In addition, following the Hariri assassination, the US withdrew its ambassador to Syria and together with France, led international pressure to isolate Syria and force it to end its military presence in Lebanon, citing Syria's indirect responsibility for the assassination.10

Despite these sanctions and other outside pressures, the Syrian behavior targeted by the US has remained largely unchanged.11 The major alteration was the Syrian withdrawal from Lebanon (4/05). As of September 2006, the President has extended the sanctions against Syria, despite noting that the actions and policies of the Syrian government continue to pose a threat to US interests.12

1 Christopher Marquis, "Bush Imposes Sanctions on Syria, Citing Terrorism," New York Times, 12/05/06.

See also: "US slaps trade sanctions on Syria." http://news.bbc.co.uk/2/hi/middle_east/3705783.stm.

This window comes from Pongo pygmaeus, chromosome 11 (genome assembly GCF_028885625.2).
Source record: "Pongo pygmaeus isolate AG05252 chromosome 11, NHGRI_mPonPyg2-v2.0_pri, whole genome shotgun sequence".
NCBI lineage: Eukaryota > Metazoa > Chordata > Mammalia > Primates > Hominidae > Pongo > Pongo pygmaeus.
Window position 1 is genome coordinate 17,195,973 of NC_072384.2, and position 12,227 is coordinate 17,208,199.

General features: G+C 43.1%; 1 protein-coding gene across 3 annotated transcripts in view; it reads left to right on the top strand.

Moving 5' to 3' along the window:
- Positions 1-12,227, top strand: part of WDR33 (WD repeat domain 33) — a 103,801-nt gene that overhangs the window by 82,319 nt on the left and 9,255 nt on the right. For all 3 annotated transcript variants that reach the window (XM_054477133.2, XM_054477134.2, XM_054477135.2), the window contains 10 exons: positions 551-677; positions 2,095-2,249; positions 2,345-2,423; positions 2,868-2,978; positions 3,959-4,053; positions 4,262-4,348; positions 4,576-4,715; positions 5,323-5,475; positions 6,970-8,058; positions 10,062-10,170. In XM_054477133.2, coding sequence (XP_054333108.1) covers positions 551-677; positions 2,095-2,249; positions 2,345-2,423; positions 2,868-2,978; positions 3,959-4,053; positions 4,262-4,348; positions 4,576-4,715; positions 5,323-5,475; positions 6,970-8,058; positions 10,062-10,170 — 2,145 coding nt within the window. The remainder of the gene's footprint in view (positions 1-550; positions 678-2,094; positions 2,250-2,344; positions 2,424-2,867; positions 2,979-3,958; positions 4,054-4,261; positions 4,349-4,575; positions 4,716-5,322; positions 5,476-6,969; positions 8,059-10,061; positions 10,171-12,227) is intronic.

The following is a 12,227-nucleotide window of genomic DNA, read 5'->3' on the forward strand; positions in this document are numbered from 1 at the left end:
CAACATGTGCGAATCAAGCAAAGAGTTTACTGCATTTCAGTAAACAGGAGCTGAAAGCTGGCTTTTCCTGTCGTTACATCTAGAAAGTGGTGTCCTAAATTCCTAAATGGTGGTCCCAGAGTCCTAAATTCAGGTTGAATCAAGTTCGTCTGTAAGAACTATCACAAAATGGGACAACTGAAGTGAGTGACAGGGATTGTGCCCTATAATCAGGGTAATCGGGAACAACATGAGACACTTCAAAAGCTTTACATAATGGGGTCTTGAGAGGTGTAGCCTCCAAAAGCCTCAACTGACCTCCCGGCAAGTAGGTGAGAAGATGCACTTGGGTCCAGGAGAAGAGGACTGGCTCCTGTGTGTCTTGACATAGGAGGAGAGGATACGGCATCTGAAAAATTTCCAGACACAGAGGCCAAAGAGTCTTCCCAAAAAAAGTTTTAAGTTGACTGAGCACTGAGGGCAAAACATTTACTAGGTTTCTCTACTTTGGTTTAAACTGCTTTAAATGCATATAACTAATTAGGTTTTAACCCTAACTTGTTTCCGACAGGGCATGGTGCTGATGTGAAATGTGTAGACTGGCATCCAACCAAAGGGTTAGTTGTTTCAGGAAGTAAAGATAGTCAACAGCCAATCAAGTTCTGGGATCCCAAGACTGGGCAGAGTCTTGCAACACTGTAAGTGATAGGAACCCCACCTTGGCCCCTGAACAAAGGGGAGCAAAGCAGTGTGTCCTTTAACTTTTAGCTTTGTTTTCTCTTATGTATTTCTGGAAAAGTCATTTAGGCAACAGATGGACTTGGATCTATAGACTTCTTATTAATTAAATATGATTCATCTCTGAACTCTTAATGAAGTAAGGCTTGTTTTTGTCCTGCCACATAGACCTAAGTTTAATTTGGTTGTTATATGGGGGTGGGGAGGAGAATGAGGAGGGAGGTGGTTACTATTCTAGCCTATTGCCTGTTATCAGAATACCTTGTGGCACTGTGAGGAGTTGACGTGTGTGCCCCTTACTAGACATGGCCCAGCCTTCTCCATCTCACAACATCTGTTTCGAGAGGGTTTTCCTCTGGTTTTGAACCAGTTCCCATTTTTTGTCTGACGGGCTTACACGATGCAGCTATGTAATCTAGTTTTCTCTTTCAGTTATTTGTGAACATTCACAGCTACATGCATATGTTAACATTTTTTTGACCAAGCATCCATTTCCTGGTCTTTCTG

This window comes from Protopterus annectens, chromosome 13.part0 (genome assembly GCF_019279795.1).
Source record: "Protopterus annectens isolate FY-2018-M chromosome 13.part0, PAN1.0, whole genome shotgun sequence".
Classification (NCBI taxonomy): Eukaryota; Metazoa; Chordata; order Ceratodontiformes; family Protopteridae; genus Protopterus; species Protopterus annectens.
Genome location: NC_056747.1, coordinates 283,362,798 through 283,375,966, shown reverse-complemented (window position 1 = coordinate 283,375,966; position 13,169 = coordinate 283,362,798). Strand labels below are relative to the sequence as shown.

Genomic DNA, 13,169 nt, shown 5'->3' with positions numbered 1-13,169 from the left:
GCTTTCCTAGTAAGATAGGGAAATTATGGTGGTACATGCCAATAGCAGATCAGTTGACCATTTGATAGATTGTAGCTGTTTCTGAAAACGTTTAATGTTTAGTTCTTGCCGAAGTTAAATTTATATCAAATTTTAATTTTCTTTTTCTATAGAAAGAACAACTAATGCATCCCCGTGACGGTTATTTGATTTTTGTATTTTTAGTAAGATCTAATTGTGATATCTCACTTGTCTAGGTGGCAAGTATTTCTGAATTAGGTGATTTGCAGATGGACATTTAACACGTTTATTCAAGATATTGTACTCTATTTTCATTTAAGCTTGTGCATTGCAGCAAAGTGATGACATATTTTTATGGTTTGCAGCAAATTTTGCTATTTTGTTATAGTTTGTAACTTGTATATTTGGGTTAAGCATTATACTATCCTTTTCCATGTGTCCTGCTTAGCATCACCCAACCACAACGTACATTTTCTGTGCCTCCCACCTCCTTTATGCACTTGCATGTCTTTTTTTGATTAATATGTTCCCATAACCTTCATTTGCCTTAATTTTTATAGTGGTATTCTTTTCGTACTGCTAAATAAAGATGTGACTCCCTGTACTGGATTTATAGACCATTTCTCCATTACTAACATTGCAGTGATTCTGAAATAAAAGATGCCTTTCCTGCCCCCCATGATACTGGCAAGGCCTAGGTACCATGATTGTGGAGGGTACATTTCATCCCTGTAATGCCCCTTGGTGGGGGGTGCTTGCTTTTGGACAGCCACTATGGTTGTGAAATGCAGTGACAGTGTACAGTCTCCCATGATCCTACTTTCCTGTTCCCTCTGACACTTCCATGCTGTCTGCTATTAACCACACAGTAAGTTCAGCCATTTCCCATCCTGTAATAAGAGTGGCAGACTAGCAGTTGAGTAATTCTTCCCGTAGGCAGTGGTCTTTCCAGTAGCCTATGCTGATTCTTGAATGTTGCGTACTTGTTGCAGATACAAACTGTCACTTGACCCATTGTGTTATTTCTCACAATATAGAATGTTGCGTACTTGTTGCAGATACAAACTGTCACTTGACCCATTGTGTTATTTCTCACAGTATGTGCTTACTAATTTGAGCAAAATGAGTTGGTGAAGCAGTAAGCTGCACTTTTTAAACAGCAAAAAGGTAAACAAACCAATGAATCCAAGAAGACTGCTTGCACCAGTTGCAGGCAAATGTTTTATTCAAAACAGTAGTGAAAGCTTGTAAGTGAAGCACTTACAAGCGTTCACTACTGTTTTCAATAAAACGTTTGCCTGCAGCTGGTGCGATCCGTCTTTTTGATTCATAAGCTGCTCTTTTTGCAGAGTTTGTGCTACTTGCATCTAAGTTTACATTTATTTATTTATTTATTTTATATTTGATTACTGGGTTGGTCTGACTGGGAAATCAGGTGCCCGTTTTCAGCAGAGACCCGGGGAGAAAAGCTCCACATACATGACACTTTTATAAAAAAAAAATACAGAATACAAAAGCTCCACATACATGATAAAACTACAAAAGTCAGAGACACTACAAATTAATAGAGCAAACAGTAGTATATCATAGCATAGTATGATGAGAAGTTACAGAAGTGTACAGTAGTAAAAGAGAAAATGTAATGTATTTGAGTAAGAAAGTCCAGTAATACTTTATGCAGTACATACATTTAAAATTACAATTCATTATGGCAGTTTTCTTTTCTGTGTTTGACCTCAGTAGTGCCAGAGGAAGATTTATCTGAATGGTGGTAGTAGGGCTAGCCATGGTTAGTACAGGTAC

The Bush administration initially opposed the measure on the grounds of protecting executive prerogative and the concern that it would end Syrian cooperation with the US against al-Qaeda. See: Statement by the President on H.R. 1828. http://www.whitehouse.gov/news/releases/2003/12/20031212-3.html.

However, continued Syrian intransigence on terrorism and toleration of insurgents and military items entering Iraq via its border, led the administration to shift its position and implement the Act (5/04). See: Flynt Leverett, The Syrian Paradox, p.16-17,144

2 "Syria Accountability and Lebanese Sovereignty Restoration Act of 2003." http://wwwc.house.gov/international_relations/108/90357.pdf

3 "Fact Sheet: Implementing the Syria Accountability and Lebanese Sovereignty Restoration Act of 2003."


4 See Section 5(b) of the Act, "Penalties and Authorization".

5 "Fact Sheet: Implementing the Syria Accountability and Lebanese Sovereignty Restoration Act of 2003."